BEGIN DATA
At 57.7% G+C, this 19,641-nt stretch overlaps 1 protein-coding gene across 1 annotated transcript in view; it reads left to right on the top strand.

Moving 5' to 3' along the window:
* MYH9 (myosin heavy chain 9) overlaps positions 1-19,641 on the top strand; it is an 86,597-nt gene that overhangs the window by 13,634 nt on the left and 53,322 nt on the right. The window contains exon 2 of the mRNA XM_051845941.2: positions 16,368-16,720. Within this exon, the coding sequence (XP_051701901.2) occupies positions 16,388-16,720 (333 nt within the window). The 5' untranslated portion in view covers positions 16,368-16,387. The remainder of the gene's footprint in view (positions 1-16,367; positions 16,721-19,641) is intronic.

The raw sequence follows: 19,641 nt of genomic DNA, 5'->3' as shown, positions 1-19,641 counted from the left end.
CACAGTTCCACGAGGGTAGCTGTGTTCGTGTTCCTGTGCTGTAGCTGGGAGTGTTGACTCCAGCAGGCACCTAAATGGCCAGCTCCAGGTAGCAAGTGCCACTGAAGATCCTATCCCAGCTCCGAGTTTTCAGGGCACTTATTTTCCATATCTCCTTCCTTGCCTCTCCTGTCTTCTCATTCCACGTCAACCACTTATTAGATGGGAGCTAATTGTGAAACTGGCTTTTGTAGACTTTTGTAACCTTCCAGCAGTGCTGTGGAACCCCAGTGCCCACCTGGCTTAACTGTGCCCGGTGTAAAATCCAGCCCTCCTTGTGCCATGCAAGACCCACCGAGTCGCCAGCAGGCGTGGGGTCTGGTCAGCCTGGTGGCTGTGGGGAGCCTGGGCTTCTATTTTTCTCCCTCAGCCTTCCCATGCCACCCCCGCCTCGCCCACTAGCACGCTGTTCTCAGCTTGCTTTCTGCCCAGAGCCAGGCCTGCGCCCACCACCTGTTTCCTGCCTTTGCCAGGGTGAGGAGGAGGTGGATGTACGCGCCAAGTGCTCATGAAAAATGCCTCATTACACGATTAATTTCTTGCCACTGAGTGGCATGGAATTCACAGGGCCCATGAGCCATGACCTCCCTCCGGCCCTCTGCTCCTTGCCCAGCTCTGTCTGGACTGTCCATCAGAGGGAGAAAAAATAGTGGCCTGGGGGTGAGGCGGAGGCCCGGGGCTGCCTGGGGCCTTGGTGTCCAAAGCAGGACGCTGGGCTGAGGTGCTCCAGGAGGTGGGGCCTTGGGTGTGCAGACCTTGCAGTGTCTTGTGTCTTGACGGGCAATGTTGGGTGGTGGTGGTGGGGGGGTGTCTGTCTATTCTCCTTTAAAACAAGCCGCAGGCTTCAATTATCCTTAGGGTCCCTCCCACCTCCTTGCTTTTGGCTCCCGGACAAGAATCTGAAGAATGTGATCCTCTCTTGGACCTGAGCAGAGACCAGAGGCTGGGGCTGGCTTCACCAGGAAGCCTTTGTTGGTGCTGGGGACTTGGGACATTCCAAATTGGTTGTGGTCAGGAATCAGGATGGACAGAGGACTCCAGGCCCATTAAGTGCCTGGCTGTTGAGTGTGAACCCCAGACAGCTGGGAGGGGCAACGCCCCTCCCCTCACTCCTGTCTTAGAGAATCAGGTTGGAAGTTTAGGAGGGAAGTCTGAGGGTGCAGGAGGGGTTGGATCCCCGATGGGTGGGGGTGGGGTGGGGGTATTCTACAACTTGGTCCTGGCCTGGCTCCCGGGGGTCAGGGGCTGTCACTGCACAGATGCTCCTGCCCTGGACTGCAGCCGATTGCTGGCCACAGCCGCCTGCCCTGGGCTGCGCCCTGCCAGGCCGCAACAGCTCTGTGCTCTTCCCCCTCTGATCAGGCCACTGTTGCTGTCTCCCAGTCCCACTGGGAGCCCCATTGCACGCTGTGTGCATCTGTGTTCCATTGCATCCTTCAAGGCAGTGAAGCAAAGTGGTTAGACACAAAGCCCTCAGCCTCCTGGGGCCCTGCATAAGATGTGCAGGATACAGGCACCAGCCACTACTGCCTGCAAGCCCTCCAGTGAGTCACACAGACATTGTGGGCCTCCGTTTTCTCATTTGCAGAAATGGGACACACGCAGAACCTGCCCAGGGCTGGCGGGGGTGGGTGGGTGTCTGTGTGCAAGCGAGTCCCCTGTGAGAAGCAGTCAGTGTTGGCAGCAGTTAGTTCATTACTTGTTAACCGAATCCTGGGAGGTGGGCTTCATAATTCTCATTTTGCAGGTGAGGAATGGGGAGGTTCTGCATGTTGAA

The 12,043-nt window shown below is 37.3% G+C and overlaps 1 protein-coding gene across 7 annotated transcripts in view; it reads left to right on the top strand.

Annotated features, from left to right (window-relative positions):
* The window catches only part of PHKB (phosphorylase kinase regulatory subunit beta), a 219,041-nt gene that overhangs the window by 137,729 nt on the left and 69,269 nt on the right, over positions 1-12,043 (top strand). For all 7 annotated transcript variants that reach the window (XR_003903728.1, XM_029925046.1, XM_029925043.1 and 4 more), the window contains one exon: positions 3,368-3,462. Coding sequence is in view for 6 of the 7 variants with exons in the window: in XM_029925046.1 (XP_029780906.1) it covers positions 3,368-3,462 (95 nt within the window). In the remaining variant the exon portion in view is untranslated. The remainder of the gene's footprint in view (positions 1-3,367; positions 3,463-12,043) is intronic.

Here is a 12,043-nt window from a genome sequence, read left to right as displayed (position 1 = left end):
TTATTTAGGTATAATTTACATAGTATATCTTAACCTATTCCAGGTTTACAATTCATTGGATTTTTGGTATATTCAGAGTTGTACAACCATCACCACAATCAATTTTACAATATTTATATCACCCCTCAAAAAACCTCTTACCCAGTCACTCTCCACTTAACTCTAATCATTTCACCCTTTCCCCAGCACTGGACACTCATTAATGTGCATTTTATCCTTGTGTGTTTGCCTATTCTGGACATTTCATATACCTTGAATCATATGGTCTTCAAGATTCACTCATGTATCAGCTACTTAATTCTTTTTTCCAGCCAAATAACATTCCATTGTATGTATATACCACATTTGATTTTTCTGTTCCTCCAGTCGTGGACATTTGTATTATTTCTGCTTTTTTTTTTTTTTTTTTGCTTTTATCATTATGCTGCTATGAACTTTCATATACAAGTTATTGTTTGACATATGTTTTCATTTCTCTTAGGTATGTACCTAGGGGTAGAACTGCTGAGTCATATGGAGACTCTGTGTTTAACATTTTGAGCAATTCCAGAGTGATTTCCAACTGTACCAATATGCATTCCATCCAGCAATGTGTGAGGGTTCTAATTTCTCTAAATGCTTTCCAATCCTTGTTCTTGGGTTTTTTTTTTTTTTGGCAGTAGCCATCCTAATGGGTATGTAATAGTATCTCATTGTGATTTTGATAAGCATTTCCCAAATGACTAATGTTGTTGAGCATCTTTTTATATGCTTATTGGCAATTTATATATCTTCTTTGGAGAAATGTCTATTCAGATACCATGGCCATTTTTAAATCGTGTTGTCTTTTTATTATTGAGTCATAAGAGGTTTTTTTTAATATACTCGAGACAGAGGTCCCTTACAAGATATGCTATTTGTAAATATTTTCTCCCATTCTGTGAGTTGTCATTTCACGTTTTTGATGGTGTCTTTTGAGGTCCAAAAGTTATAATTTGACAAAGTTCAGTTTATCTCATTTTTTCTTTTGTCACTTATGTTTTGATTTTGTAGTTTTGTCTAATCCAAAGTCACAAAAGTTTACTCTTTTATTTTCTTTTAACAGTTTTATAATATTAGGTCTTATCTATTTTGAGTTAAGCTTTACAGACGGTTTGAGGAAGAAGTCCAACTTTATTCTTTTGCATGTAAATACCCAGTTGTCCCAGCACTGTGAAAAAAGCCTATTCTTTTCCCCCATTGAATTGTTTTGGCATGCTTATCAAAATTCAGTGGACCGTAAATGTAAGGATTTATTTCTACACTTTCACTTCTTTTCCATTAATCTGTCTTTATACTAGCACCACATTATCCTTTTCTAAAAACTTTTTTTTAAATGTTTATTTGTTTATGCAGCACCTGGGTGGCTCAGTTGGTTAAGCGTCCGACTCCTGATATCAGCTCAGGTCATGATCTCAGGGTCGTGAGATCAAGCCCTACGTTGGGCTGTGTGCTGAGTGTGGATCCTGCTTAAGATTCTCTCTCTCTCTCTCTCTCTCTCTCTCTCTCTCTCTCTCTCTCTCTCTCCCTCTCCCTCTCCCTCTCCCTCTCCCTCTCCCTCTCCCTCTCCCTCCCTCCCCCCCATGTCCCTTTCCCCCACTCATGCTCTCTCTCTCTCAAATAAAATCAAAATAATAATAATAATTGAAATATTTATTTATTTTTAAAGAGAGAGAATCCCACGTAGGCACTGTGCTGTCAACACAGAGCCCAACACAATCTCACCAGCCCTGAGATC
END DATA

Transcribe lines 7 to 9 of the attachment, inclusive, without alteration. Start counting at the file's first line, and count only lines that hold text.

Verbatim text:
Annotated features, from left to right (window-relative positions):
* The window catches only part of PHKB (phosphorylase kinase regulatory subunit beta), a 219,041-nt gene that overhangs the window by 137,729 nt on the left and 69,269 nt on the right, over positions 1-12,043 (top strand). For all 7 annotated transcript variants that reach the window (XR_003903728.1, XM_029925046.1, XM_029925043.1 and 4 more), the window contains one exon: positions 3,368-3,462. Coding sequence is in view for 6 of the 7 variants with exons in the window: in XM_029925046.1 (XP_029780906.1) it covers positions 3,368-3,462 (95 nt within the window). In the remaining variant the exon portion in view is untranslated. The remainder of the gene's footprint in view (positions 1-3,367; positions 3,463-12,043) is intronic.

Here is a 12,043-nt window from a genome sequence, read left to right as displayed (position 1 = left end):